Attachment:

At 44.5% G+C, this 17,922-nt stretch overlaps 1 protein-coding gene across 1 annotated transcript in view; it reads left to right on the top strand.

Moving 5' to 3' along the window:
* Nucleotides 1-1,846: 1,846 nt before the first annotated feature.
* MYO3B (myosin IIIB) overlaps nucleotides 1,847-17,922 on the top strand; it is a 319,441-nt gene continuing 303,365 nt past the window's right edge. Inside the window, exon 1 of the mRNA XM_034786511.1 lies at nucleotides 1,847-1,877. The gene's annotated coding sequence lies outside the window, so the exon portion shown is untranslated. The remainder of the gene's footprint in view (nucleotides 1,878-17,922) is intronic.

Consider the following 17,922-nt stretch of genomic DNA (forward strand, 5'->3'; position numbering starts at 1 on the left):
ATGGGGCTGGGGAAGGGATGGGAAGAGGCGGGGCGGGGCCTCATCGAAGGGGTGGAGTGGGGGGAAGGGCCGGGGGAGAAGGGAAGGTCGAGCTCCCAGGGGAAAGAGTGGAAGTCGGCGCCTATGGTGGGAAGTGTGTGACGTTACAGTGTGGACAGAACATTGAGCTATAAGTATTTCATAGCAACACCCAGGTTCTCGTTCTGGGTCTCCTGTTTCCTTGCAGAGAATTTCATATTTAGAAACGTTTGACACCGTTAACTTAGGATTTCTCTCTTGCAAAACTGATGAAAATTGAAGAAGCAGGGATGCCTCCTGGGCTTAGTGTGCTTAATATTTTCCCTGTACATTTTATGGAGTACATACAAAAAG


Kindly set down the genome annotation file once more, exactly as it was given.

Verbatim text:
At 44.5% G+C, this 17,922-nt stretch overlaps 1 protein-coding gene across 1 annotated transcript in view; it reads left to right on the top strand.

Moving 5' to 3' along the window:
* Nucleotides 1-1,846: 1,846 nt before the first annotated feature.
* MYO3B (myosin IIIB) overlaps nucleotides 1,847-17,922 on the top strand; it is a 319,441-nt gene continuing 303,365 nt past the window's right edge. Inside the window, exon 1 of the mRNA XM_034786511.1 lies at nucleotides 1,847-1,877. The gene's annotated coding sequence lies outside the window, so the exon portion shown is untranslated. The remainder of the gene's footprint in view (nucleotides 1,878-17,922) is intronic.

Consider the following 17,922-nt stretch of genomic DNA (forward strand, 5'->3'; position numbering starts at 1 on the left):
ATGGGGCTGGGGAAGGGATGGGAAGAGGCGGGGCGGGGCCTCATCGAAGGGGTGGAGTGGGGGGAAGGGCCGGGGGAGAAGGGAAGGTCGAGCTCCCAGGGGAAAGAGTGGAAGTCGGCGCCTATGGTGGGAAGTGTGTGACGTTACAGTGTGGACAGAACATTGAGCTATAAGTATTTCATAGCAACACCCAGGTTCTCGTTCTGGGTCTCCTGTTTCCTTGCAGAGAATTTCATATTTAGAAACGTTTGACACCGTTAACTTAGGATTTCTCTCTTGCAAAACTGATGAAAATTGAAGAAGCAGGGATGCCTCCTGGGCTTAGTGTGCTTAATATTTTCCCTGTACATTTTATGGAGTACATACAAAAAG